Similarly, we have no systematic records of what has been achieved, and in particular the input of government and of local agencies into the process of rebuilding. We produce lots of glossy booklets, but we fail to produce clear pictures of actual outcomes. I am reminded then of what happened with regard to preparations for the displaced, when we had elaborate plans, which were clearly impractical. In fact they were used by our critics to say that we wanted wonderful facilities so that we could keep the displaced incarcerated for long periods. Much time then was spent arguing over the plans, and little was done, and it was only because of the enormous energies of General Chandrasiri, who was put in charge of the process a short time before the conflict ended, that Manik Farm was got ready in time to provide at least basic shelter to so many. I still recall him getting down to yet more work at dusk, when everyone else was packing up for the day, and the international community claimed it was not allowed to stay out so late. That to my mind was yet another example of the forces having to step in to salvage an operation that civilians – including experienced international aid workers, though the responsibility I should add was more ours – could, and should, have planned better. Read the rest of this entry »

Based on a talk given at the SF training centre in Kilinochchi – Part 1

Based on a talk given at the SF training centre in Kilinochchi – Part 2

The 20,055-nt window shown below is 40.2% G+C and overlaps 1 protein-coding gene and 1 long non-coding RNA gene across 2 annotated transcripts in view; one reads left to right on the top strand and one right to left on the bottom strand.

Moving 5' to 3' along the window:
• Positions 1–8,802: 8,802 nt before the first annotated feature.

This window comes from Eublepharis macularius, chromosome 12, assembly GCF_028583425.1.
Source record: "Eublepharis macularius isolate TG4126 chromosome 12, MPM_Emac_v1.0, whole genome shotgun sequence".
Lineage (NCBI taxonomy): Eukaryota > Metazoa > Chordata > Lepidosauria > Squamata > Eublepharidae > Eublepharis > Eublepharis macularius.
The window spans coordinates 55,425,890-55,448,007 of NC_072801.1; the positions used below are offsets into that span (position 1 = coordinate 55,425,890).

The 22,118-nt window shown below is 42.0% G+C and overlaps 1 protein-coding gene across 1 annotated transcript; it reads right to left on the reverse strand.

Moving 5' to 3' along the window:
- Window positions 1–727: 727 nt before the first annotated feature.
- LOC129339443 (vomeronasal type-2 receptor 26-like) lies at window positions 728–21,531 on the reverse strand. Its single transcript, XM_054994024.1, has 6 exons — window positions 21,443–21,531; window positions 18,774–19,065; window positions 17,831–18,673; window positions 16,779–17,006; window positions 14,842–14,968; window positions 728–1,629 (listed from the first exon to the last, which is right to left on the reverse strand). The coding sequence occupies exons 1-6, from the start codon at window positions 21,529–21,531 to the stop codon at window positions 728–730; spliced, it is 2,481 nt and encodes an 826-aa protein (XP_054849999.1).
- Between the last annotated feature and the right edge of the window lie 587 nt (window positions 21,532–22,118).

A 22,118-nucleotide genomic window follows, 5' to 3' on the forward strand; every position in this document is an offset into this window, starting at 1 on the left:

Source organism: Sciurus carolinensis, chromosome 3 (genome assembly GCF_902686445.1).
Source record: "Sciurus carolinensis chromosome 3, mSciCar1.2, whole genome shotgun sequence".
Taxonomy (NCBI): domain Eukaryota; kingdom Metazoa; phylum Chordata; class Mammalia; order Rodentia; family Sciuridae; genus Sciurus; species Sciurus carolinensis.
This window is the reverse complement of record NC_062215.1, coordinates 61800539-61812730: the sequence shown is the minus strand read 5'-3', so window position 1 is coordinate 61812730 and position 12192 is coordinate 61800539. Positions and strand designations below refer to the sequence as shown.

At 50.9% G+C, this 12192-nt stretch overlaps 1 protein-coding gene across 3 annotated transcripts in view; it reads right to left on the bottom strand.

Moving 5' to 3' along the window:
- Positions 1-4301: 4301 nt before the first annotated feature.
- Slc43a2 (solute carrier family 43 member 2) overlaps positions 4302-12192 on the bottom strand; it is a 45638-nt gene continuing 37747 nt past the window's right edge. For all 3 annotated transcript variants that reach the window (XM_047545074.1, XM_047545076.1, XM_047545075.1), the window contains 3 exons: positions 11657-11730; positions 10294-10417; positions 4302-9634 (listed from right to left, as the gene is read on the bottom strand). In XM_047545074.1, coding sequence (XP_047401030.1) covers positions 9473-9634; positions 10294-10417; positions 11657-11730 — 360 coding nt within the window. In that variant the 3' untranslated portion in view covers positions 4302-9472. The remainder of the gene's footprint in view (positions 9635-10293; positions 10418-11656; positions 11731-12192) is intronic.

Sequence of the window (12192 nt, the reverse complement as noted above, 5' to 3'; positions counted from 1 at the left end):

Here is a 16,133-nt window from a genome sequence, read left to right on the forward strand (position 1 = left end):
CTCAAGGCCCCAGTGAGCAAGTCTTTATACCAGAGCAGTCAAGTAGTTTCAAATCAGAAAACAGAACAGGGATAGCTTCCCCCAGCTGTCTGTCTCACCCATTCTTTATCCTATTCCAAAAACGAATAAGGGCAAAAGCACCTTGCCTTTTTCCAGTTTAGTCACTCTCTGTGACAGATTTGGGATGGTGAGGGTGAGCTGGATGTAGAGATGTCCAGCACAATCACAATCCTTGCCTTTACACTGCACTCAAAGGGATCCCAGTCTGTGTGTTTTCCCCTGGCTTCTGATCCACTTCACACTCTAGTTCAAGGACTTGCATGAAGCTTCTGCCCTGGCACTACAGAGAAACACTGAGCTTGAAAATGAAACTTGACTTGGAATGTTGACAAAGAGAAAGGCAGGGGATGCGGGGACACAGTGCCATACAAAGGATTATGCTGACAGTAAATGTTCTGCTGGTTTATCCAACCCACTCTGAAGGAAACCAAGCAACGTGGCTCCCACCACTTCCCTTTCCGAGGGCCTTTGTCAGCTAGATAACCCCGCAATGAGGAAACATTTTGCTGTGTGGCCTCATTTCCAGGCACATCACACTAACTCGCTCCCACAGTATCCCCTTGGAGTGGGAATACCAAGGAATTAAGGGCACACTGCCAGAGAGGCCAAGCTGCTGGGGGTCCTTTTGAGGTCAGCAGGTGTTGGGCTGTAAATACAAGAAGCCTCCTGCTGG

A few weeks back I was asked to speak at a workshop arranged by the Kilinochchi Special Forces Commander on ‘Information Operations and Civil Affairs’. It seemed an excellent initiative, and the concept paper sketched out several areas  civilian administrators should also have thought of. Sadly they don’t, so it was left to the forces to think about

  1. Communicating immediately and consistently with the community

  2. Establishing and nurturing good relations with the media

  3. Reinforcing support relationships with others

  4. Describing and updating progress on the post-conflict peacebuilding effort

  5. Gaining and maintaining a reputation as a trusted source of reliable information for the effected population

  6. Implementing an information strategy that enhances operational credibility and effectiveness

I was deeply impressed by all this, for I have long argued that the remarkable achievements of this government are being nullified by its failure to put forward clearly its remarkable successes. I have also noted that the civilian branches that have, nationally and internationally, the responsibility of setting the record straight have failed miserably. That is why I feel strongly that it is time some of the efficiency which characterized the operations of the military through the conflict period, and beyond, were conveyed to those who have let down the country so badly.

When I talk of this government, I should make a distinction between achievements before the last General Election, and what happened afterwards. There is no doubt that, before government got a large majority in Parliament, its actions were much more effective.

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On the votes of the Ministry of National Languages and Social Integrations – December 9th 2011